Sturgeon vows Scotland will pay to let EU citizens stay after Brexit


Posted by Geoff Bishop.

Written by Andrew Whitaker.

NICOLA Sturgeon has vowed to pay to keep EU citizens in Scotland after Brexit. The First Minister says that if they are forced to pay a fee to remain her government will cover the cost. Writing in the Sunday Herald, Sturgeon announced the dramatic move ahead of the start of SNP conference today.

She said the measure was needed to protect EU citizens from the “looming threat” of the Tories’ “extreme Brexit” plans. “Above all, it will send a clear message that EU citizens are welcome here,” Sturgeon said.

Sturgeon attacked the Tories’ “continued failure to offer complete, unequivocal guarantees on the rights of EU citizens living here”. This was “morally indefensible” and “economically short-sighted”, she said.

Theresa May has said that EU citizens living in the UK after Brexit will be offered a new “settled status”. However, they will all be required to apply for a special ID card granting them the right to live in Britain. A British embassy source told the Sunday Herald that the charge was expected to be similar to that for a UK passport, which is currently £72.50.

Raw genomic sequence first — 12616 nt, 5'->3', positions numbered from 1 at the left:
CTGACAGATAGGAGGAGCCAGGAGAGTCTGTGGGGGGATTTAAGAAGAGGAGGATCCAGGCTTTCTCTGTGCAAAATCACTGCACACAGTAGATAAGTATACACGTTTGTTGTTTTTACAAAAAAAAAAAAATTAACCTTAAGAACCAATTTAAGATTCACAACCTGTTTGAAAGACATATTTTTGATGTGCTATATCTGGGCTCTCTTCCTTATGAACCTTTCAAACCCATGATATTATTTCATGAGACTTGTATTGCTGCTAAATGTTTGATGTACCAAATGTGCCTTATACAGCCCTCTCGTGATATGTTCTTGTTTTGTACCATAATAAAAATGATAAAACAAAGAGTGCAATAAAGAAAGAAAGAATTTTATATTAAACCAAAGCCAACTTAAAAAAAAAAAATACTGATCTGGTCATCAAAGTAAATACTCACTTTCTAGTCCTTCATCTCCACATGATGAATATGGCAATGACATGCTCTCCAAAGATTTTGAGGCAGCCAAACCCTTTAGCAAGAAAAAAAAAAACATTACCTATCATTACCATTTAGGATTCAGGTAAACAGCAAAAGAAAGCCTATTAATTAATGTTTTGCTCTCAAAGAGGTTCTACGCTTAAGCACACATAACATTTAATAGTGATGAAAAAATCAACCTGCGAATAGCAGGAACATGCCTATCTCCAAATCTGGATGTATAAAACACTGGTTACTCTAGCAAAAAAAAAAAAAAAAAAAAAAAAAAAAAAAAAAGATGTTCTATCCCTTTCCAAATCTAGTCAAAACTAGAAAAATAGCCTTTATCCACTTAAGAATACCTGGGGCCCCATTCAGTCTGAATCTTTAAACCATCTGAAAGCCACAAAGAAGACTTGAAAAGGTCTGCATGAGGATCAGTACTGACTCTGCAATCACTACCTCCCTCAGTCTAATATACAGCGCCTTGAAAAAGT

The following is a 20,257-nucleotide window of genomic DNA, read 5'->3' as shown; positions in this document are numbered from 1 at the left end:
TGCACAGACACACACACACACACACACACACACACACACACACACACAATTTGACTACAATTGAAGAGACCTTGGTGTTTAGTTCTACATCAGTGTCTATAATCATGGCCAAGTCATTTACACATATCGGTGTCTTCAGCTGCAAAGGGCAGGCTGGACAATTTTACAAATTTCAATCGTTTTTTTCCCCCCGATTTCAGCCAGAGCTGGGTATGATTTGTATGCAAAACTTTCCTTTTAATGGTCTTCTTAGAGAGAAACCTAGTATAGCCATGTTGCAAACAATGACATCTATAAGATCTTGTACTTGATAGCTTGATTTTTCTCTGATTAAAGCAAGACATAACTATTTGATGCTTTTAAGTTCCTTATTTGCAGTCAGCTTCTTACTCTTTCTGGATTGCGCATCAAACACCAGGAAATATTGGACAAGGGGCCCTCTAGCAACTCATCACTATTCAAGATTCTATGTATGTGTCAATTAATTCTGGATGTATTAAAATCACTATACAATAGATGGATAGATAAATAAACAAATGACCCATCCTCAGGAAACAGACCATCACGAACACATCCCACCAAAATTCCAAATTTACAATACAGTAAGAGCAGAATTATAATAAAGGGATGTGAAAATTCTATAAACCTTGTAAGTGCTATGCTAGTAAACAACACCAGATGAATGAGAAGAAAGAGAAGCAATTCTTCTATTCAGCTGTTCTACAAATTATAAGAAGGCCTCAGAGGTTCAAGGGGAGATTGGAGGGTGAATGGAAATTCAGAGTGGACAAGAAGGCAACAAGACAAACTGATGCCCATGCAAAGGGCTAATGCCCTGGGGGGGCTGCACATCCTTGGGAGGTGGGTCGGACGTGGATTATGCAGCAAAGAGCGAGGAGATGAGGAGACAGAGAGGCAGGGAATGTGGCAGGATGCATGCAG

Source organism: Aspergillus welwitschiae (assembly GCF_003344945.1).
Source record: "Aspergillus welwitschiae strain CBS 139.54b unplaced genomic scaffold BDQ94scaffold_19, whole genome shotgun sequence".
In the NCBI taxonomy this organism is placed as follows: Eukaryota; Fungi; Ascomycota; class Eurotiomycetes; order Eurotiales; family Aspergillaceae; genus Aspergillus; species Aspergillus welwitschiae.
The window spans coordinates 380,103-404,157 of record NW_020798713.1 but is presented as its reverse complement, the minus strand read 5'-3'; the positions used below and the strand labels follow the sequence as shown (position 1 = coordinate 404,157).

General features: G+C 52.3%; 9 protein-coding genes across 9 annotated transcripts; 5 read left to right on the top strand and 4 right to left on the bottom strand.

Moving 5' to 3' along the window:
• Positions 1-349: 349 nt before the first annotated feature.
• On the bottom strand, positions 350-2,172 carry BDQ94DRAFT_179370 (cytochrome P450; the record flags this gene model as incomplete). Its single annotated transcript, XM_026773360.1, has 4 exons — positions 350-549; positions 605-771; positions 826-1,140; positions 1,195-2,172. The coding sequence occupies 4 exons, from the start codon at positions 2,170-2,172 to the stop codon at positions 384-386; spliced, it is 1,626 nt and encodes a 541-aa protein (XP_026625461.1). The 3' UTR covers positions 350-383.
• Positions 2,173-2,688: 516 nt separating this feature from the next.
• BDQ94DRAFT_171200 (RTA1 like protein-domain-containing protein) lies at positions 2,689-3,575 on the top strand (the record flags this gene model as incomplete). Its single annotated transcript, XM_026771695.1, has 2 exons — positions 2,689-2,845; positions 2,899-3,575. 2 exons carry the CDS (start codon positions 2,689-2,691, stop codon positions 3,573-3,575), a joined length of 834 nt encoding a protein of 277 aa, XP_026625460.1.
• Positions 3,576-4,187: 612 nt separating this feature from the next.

Sturgeon promised that if the UK Government decides to charge for that status, Scotland’s devolved public bodies will meet the costs.

She said: “Those EU nationals who are already living and working here under freedom of movement should not be made to jump through hoops to remain. The UK Government must guarantee their rights and make the process for staying here as simple and easy as possible – for example, people who are contributing to our country should not have to pay a fee to stay here. It is their right as EU citizens.

“But though we do not yet control immigration rules, the Scottish Government will act where we can. As a concrete example of that, I will confirm this week that if the UK Government imposes charges on EU citizens forced to apply for settled status, the Scottish Government will ensure that devolved public bodies meet these costs for those working in our public sector.